On Sunday, the day that most of President Trump’s March 6 revised travel ban expired, he issued a broader, more nuanced Proclamation as a travel ban. The Proclamation applies to eight nations - Iran, Libya, Somalia, Syria and Yemen, all of which were covered by the March 6 travel ban, plus Chad, North Korea and Venezuela. Sudan, which was included in the March 6 travel ban, has been removed from the list of restricted nations.
Different restrictions apply to each nation based on the security risk posed by nationals of that country and, unlike the prior travel bans, the Proclamation has no end date. The restrictions in the Proclamation, where applicable, extend to foreign nationals from designated countries even if they meet the current standards for entry applied provisionally by the U.S. Supreme Court - having a credible claim of a bona fide relationship with a person or entity in the United States.
The Proclamation was issued after the government determined which foreign nationals posed a risk to the United States and established “global requirements for information sharing in support of immigration screening and vetting.” The eight nations covered by the Proclamation were found deficient with respect to their compliance with these standards and to pose a security risk.
Travel restrictions by country
|North Korea and Syria||No entry as immigrants or nonimmigrants|
|Chad, Yemen, Libya||No entry as immigrants or nonimmigrants on business or tourist visas|
|Somalia||No entry as immigrants; nonimmigrants subject to enhanced screening and vetting|
|Iran||No entry as immigrants or nonimmigrants except under valid student and exchange visitor visas; enhanced screening and vetting|
|Venezuela||No entry for certain government officials or their immediate family members as nonimmigrants on business or tourist visas|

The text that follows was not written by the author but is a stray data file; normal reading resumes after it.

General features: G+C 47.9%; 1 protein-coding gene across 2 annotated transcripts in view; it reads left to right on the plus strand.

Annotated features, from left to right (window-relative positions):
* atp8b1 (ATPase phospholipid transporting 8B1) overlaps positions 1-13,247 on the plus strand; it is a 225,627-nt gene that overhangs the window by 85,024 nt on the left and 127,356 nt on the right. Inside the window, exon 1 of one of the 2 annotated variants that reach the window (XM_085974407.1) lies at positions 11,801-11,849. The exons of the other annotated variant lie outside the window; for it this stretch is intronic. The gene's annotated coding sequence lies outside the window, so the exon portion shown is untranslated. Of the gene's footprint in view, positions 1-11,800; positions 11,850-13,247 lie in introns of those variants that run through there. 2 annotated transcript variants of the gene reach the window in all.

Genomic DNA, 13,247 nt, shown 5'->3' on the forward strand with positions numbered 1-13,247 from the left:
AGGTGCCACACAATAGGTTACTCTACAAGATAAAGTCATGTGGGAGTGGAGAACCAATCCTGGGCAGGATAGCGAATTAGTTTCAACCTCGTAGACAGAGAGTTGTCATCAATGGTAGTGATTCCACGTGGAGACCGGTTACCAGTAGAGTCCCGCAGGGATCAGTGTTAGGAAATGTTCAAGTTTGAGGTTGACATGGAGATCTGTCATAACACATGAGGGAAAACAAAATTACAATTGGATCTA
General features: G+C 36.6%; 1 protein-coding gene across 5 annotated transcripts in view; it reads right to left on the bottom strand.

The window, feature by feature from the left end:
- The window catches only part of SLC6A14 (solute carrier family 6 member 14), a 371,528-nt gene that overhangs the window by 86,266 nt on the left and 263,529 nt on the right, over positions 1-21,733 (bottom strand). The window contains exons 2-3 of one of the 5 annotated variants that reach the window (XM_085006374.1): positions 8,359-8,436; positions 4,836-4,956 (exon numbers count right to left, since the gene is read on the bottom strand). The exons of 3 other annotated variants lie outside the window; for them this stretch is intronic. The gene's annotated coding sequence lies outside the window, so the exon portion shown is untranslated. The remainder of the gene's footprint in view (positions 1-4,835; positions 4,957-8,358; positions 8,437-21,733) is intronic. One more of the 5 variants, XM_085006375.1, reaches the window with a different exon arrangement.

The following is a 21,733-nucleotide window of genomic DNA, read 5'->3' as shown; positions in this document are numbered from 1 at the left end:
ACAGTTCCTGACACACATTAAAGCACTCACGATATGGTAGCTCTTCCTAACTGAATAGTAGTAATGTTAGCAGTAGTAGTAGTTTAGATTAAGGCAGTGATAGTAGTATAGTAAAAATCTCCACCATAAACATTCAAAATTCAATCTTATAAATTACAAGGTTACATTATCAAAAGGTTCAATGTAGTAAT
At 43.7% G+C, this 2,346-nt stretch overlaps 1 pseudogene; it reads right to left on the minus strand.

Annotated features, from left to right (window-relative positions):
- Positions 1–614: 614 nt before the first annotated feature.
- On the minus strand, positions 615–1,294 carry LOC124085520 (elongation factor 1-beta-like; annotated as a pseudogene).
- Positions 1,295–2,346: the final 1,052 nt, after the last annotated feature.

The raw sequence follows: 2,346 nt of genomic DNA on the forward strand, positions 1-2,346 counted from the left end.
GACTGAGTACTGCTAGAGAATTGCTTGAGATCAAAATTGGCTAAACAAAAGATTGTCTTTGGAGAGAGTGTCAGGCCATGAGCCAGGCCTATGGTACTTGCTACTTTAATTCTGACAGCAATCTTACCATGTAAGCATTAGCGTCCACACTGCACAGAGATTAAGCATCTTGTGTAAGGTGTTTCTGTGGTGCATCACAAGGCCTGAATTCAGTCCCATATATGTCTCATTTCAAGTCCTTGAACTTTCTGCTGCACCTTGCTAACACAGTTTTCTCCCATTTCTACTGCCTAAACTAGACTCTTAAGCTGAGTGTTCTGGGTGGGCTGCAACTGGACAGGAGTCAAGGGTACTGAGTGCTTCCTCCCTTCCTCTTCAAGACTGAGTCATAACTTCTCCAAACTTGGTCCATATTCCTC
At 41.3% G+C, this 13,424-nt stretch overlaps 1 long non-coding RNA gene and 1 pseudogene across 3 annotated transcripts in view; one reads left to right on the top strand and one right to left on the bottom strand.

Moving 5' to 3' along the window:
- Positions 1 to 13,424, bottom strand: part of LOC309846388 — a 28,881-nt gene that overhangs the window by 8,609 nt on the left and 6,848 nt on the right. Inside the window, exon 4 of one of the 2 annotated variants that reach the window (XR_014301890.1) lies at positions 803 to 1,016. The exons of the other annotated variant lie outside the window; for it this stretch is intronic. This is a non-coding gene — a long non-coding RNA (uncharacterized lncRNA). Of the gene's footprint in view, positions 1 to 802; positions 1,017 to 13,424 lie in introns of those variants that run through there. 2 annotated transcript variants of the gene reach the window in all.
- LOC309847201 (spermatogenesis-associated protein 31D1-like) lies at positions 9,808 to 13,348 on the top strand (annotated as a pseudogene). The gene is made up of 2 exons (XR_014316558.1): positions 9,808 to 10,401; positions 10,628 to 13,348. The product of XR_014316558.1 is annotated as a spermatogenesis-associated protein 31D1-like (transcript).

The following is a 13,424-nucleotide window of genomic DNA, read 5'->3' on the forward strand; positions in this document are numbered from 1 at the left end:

Exceptions and waivers
The Proclamation does not apply to entries to the United States by
*any foreign national with a valid visa as of the effective date of the Proclamation
*a lawful permanent resident of the United States
*any person paroled into the United States
*any person holding a valid travel document in effect on the effective date of the Proclamation
*any dual nationals of a nation covered by the Proclamation when the individual is traveling on a passport issued by a nation that is not covered by the Proclamation
*any person on a diplomatic visa or others, such as those granted asylum or already admitted to the United States as refugees.
Waivers of the Proclamation may be granted on a case-by-case basis if (1) denial of entry would cause clear hardship to the individual, (2) the individual did not pose a threat to the national security or public safety of the United States, and (3) entry would be in the national interest.
In general, the Proclamation took effect at 3:30 p.m. EDT on Sunday (September 24, 2017) for foreign nationals subject to entry restrictions under the March 6 travel ban who did not meet the Supreme Court-imposed standard for entry to the United States – in other words, they lacked a credible claim of a bona fide relationship with a person or entity of the United States.
For foreign nationals of the new countries added by the Proclamation – Chad, North Korea, and Venezuela – and for other foreign nationals subject to the March 6 travel ban who had credible claims of a bona fide relationship with a person or entity of the United States, the restrictions will not take effect until 12:01 a.m. EDT Wednesday, October 18.
Impact on pending Supreme Court case
The U.S. Supreme Court was scheduled to hear oral argument on the cases challenging the March 6 travel ban on October 10. However, on Monday afternoon, the Supreme Court cancelled the October 10 argument “pending further order from the Court” and, instead, has directed the parties to submit briefs by October 5 on the following subjects:
*Whether the Proclamation renders moot the cases challenging the March 6 travel ban
*Whether the impending expiration of the refugee ban would render moot the challenges to those aspects of the March 6 travel ban.
The Trump Administration, it appears, would like for the Supreme Court to consider the pending cases moot and thereby avoid a Court decision.
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